The meat was wonderful, deep and rich and were dense, highly compressed, and still maintained a high level of juiciness. The cheese was incredibly creamy and perfectly melted. Then the sauce and kohlrabi kicked in and it was outstanding. The “Animal Style” effect was achieved by grilling the onions directly in the sauce, which intensified the flavors. The paper thin kohlrabi delivered a delightful sweet-sour combination which was balanced with the sweet tomato. The sauce was one of the best additions in the area, the shiro dashi brought an incredibly depth of flavor to the mayo-ketchup-mustard playfulness. The brioche‘s sweetness was the perfect choice for the other ingredients. The combination was incredibly delicious. The fries can be a challenge, they were fantastic on one visit and were not as great on another.

Overall this is one of the best burgers in the area. I am glad that the people who tasted it at the pop-up demanded Chef Venner place it on the menu so others can enjoy this fantastic rendition.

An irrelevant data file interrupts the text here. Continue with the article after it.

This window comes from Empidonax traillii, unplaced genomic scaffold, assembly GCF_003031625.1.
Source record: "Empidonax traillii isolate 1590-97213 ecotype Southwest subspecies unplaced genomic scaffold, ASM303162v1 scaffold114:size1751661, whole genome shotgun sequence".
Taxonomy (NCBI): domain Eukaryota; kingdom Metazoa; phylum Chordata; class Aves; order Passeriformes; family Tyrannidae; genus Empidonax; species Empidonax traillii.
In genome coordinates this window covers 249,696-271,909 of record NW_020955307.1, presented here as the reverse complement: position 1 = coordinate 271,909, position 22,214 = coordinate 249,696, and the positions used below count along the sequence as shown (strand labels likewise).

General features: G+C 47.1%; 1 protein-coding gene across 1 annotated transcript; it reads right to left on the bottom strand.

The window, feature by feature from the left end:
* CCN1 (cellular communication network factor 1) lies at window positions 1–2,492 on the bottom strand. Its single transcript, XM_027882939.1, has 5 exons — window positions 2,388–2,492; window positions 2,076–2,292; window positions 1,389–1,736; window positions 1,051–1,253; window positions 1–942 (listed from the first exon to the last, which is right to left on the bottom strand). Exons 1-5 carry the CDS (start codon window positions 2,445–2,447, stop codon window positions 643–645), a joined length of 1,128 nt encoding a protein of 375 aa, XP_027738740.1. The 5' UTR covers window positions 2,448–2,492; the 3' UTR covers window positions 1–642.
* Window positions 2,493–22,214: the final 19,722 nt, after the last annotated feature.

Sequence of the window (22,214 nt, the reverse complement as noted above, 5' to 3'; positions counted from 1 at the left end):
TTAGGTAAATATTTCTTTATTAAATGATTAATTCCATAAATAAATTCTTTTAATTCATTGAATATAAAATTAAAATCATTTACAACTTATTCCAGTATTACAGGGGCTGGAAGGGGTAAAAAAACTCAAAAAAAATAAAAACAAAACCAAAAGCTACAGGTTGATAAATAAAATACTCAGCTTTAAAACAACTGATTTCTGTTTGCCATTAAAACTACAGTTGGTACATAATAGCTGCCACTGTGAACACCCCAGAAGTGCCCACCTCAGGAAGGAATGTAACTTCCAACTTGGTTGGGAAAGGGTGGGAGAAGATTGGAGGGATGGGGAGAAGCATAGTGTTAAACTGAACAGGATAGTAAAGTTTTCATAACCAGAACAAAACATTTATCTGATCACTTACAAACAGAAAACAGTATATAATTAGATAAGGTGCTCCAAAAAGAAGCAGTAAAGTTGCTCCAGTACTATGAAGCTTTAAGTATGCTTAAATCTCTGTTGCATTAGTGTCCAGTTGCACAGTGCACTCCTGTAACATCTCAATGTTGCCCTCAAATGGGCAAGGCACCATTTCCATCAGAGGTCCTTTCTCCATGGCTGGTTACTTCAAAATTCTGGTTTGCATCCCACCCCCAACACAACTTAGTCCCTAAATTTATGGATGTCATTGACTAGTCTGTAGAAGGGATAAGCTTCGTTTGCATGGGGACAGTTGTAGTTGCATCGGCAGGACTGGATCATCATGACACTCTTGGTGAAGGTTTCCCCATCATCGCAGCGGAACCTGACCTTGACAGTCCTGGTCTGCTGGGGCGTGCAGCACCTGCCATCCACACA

The National (Greenwich) “Ugly Burger” is a Beautiful Thing

rsz_160310_ctb_burger_3There is a new King of the Hill of hamburgers in Greenwich.

Since celebrity chef Geoffrey Zakarian opened The National several months ago at the lower end of Greenwich Avenue, I have received numerous emails telling me about its burger. On a sunny day I ventured to Greenwich, grabbed a table and ordered “THE NATIONAL UGLY BURGER” which includes Cabot Cheddar cheese, crispy Shallots, Ntl Sauce, and served with malt vinegar chips. I ordered it medium-rare.

The burger arrived and it was served on a wooden cutting board, with a pickle speared through the top of the bun. The melted cheese was oozing around the edges, dripping towards the serving board. The sautéed shallots were peeking from under the cheese, partnered with the edges of a single lettuce leaf. If the taste was as good as the presentation, this would be a great burger. The burger was accompanied by the chips that were vertically arranged in a separate metal vase.